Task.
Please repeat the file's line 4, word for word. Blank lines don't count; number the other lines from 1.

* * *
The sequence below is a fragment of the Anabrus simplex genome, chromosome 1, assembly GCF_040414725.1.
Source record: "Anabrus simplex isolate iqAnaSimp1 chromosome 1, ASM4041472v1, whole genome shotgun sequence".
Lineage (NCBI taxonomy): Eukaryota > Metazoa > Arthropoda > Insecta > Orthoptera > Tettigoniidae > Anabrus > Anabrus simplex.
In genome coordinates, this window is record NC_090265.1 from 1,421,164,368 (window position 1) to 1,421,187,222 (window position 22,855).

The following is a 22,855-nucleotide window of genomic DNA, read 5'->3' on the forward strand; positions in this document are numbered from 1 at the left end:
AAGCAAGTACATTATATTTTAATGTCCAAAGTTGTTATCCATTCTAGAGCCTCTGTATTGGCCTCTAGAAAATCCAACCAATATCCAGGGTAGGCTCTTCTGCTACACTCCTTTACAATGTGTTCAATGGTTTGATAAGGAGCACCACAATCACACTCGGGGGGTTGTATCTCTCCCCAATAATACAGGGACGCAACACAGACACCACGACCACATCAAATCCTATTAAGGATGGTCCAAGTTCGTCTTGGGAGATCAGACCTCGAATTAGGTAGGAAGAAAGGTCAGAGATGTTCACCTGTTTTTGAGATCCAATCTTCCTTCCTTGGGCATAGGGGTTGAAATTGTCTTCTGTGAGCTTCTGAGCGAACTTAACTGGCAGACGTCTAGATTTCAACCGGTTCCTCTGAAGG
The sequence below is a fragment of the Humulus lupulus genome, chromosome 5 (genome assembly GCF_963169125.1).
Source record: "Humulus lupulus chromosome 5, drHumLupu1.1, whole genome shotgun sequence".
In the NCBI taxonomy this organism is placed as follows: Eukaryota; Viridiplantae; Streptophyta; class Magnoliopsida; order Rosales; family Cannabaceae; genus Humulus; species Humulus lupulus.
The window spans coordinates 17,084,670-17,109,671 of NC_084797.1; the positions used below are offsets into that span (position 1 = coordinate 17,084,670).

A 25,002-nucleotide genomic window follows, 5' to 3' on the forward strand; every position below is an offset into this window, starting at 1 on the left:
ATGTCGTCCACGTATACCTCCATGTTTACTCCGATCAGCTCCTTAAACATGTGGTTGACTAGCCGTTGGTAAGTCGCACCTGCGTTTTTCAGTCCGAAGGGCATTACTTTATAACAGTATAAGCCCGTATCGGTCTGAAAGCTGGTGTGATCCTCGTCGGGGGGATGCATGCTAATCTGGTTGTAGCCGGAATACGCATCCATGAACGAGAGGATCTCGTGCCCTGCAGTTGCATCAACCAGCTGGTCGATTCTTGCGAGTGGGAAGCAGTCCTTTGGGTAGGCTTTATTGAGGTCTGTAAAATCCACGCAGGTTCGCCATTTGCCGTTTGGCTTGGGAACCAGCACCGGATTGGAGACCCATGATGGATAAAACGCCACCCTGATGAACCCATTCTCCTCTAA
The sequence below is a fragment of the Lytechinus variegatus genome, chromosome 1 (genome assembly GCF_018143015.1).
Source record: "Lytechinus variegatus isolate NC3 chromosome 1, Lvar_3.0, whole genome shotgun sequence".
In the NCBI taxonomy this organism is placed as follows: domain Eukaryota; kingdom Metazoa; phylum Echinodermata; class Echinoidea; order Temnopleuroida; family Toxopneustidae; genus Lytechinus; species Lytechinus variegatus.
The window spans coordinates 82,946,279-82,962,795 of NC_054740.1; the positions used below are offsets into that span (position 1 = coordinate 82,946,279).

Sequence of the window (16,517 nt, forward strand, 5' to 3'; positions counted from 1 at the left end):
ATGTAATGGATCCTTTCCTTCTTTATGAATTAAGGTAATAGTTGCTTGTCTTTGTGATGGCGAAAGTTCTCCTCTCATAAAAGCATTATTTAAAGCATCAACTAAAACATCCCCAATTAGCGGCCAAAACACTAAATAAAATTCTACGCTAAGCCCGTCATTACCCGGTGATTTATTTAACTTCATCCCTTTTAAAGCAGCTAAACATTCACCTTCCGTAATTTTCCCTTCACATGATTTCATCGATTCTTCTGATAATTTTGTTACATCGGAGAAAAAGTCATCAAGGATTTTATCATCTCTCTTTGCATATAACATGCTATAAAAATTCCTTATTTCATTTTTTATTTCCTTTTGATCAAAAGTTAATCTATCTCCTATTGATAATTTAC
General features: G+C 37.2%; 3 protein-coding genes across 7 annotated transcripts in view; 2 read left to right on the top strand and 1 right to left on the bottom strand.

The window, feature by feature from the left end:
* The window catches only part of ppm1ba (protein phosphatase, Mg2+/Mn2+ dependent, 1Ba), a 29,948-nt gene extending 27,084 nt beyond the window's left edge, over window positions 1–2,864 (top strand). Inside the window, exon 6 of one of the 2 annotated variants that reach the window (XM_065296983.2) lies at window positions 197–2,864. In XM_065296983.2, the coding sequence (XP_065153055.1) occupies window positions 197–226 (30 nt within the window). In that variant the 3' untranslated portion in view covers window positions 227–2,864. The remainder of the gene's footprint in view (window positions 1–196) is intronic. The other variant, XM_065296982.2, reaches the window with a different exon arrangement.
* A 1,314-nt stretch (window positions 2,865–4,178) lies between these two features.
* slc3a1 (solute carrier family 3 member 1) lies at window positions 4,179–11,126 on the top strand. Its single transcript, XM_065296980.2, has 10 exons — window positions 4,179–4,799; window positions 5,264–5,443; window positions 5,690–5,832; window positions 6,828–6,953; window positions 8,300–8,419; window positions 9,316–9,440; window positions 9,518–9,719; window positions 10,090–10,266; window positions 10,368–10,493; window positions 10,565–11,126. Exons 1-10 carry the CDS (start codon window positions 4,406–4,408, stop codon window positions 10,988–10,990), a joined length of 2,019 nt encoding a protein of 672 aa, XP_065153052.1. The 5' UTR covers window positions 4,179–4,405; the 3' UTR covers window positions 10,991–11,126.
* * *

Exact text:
In genome coordinates, this window is record NC_090265.1 from 1,421,164,368 (window position 1) to 1,421,187,222 (window position 22,855).